Yes, we know, Pie Week is officially over, and we already commemorated your contributions to it with our Storify post on Friday. But one more irresistible pie story came across the transom that we just had to share.
So without further ado, here's NPR listener Marie Metivier-DeMasters' story about how pie changed her life, which we received by email and edited a bit for length and clarity:
Today at All Things Considered, we continue a project we're calling NewsPoet. Each month, we bring in a poet to spend time in the newsroom — and at the end of the day, to compose a poem reflecting on the day's stories.
This Thursday, Penn State University will release an independent report on the sex-abuse scandal that has rocked the institution and its football program.
After allegations of child abuse surfaced against Jerry Sandusky, the university appointed Judge Louis Freeh to look into how the university handled the case. The university and its leaders including former legendary football coach Joe Paterno have been criticized for what has been characterized as slow action.
Back in the day, Madrid's Palace Hotel was Ernest Hemingway's old haunt, or at least the bar was. Now, rooms at the posh hotel just down from the famed Prado Museum go for up to $6,000 a night. And gathering in its lobby these days? An altogether different type of foreigner: the kind in expensive suits.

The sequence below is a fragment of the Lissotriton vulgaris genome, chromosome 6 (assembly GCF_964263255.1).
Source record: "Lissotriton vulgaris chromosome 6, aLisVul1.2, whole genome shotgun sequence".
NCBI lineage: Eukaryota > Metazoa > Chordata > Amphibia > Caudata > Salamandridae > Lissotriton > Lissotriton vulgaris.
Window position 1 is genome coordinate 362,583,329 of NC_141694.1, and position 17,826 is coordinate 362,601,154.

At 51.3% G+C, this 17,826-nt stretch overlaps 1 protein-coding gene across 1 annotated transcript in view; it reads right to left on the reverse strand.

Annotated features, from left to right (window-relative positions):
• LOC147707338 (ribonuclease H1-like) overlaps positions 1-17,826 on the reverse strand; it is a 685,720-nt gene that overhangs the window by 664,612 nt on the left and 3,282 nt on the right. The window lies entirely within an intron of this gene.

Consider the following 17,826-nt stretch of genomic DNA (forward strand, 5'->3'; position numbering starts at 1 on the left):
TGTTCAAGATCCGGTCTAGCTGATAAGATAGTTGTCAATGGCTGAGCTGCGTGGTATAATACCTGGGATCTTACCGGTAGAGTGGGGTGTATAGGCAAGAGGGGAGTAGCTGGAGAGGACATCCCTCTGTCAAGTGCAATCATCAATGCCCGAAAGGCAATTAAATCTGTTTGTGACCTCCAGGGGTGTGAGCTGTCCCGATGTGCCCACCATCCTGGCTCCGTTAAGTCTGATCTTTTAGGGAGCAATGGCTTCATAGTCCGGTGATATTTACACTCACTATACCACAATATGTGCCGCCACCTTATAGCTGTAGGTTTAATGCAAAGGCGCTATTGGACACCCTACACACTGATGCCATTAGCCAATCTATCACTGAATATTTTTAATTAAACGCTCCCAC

"Probably they are institutional investors, hedge funds, sovereign wealth funds," says Federico Steinberg, an economist at Madrid's Elcano Institute.
There's a lot of cash around the world, he says, and a lot of people looking for bargains.
Native Americans and Pilgrims were onto something when they turned to cranberries as an infection fighter. American settlers believed the bitter food could stave off scurvy. But there's more than just Vitamin C in this indigenous berry.
At this isolated part of the Turkish border, there's just one Turkish guard, a fence and, beyond an olive grove, Syria.
The Syrian side is just a short walk, perhaps 10 minutes. The area looks completely calm and there is no sign of the Syrian military.
Abu Amar, a rebel who has fought in Syria for five weeks, walked across this field from the Syrian village of Atma, which is now serving as a rebel headquarters. He says much of the northwestern province of Idlib is now controlled by the rebels, and it has become easy to move back and forth between Syria and Turkey here.